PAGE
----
Python for standalone applications

Oct. 30, 2016, 3 p.m. - 3:25 p.m.

Many end users are used to applications with a graphical user interface (GUI). This is especially true in fields such as life science or humanistic disciplines. Therefore, the development of user-friendly GUI’s is a common task for some Python programmers. While a modern web application could be an alternative , often a permanent Internet access is not possible or not desired because of data confidentiality issues. In such cases a standalone application is required.

Although several powerful and feature-rich GUI toolkits, such as Qt, or plotting libraries like matplotlib exist, they are often too low-level and add considerable complexity, especially for small and simple applications. Combined with the efforts for deploying the software on different operation systems, developing the interface may take significantly more time than writing the core application logic. Again, this effect is stronger the smaller the applications. Therefore, we would like to initiate a discussion in the Python community about assembling and adapting of existing libraries into a compact and easy to use package which features: - Simple development of a contemporary looking GUI - Simple integration of plotting basic but modern looking scientific plots - Simple cross-platform deployment Such a package may facilitate the development of lightweight applications significantly. Furthermore, it can be of a great help for anyone who makes his/her first steps in Python programming, and thus to increase the popularity of the language.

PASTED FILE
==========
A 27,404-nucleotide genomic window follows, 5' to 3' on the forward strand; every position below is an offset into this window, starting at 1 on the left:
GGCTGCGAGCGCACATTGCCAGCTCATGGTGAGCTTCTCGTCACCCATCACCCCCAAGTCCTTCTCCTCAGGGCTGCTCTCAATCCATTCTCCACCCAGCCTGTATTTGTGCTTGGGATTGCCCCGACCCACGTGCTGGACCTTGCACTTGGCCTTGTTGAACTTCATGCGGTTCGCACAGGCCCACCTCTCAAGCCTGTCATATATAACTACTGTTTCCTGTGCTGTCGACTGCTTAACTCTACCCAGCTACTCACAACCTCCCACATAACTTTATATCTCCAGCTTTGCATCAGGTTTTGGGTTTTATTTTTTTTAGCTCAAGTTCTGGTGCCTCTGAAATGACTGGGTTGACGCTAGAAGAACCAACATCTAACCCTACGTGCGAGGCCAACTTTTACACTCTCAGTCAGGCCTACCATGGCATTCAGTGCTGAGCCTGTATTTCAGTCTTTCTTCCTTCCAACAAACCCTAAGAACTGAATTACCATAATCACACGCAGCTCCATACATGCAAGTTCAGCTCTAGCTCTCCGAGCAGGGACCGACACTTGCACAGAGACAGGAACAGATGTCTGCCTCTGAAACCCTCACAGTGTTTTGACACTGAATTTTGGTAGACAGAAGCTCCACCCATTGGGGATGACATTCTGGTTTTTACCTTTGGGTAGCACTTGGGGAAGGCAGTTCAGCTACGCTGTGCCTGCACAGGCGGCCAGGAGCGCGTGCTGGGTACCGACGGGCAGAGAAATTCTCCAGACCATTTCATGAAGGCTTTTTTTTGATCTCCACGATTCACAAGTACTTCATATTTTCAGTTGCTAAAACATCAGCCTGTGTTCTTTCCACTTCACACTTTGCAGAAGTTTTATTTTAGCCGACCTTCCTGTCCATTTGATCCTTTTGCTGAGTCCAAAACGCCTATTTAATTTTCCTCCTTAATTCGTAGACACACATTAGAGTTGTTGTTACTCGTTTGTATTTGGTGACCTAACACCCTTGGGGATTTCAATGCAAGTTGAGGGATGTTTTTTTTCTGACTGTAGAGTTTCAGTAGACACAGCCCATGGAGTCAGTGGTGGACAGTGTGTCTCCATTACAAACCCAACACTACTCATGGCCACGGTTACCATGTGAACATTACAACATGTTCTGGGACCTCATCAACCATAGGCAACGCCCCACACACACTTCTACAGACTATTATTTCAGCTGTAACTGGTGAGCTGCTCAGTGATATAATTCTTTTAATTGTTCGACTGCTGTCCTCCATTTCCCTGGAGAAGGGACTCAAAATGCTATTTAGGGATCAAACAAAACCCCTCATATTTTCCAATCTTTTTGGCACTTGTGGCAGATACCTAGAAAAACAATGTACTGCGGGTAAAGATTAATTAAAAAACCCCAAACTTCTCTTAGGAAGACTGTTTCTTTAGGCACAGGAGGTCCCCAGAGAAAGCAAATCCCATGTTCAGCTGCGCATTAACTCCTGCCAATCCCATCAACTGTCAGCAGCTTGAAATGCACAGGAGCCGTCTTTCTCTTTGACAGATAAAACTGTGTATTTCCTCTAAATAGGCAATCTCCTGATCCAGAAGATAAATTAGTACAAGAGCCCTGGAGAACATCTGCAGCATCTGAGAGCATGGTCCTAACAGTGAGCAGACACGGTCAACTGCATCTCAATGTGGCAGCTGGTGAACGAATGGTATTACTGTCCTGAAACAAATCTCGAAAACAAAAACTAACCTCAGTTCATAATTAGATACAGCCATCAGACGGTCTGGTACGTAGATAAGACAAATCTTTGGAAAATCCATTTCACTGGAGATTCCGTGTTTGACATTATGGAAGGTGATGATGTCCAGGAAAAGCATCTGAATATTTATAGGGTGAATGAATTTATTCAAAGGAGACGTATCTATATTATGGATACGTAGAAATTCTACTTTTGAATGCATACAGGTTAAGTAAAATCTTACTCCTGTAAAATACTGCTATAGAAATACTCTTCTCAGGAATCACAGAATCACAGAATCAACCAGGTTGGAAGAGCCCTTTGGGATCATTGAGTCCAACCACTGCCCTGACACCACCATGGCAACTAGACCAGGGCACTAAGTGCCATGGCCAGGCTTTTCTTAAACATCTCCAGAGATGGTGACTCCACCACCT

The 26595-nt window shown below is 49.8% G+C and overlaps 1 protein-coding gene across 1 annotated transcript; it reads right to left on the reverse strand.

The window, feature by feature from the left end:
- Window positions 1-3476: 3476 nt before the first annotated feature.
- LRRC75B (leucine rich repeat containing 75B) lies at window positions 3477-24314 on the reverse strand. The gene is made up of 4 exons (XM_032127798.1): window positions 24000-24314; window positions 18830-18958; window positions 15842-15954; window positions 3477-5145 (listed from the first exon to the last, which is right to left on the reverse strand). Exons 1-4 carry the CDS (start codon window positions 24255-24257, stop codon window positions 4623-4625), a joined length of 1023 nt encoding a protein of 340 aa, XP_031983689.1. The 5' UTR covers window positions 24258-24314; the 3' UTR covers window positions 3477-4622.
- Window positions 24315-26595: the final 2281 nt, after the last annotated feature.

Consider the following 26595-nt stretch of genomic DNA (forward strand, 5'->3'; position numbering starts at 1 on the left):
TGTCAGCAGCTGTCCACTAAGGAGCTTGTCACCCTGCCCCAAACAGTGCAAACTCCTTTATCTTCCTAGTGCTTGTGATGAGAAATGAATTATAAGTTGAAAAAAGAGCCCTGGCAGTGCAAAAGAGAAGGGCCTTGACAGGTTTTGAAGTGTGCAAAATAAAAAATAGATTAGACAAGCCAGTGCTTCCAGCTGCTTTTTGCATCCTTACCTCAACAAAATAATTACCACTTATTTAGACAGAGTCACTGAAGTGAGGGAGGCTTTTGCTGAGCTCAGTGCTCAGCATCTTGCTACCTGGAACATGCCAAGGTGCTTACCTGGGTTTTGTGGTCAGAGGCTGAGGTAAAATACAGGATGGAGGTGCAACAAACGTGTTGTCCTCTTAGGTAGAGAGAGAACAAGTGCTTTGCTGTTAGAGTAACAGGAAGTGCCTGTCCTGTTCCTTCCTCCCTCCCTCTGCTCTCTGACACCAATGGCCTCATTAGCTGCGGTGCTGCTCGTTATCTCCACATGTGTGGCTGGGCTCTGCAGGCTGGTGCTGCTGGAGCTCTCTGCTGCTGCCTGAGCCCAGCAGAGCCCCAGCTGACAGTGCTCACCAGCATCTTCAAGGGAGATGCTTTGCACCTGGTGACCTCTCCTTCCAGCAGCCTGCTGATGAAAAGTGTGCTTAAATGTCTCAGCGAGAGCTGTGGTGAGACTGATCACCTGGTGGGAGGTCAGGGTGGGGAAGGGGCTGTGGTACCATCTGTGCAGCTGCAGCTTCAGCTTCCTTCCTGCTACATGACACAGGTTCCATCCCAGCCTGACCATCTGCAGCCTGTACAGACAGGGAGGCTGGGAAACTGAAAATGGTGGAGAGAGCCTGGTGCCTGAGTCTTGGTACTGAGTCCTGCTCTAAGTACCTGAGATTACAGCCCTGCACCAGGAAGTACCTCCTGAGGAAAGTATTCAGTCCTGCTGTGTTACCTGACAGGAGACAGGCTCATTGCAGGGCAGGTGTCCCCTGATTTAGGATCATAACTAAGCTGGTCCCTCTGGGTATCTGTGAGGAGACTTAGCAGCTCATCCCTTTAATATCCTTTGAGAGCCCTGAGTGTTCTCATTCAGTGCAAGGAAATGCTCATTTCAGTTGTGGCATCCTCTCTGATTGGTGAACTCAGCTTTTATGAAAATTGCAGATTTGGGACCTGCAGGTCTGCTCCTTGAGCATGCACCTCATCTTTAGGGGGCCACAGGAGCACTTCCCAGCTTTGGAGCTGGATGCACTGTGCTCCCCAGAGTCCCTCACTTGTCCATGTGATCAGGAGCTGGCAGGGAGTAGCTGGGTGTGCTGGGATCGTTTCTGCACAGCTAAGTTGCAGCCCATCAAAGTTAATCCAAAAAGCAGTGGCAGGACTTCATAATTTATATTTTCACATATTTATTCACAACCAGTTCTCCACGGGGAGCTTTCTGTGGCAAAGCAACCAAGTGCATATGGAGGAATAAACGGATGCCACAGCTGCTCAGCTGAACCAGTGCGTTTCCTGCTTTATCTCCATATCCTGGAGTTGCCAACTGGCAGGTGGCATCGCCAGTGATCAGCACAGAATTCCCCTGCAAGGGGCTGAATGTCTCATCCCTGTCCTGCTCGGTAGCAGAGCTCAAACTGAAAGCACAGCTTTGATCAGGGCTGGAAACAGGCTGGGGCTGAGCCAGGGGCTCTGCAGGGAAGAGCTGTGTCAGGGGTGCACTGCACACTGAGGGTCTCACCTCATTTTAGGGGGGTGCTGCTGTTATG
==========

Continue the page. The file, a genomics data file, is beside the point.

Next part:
In this talk, we present several standalone bioinformatics applications with a graphical user interface. We provide examples of the problems we faced and how we overcame them. Furthermore, we demonstrate the repeated workflow steps for creating the GUI and making the application stand-alone for different platforms. Based on these experiences, we propose a high-level framework that greatly facilitates the development of such kinds of applications.

Stefanie Lück

Working as biological technical assistant at the Leibniz Institute of Plant Genetics since 14 years. Developed a passion for Python, using it in molecular biology labs.

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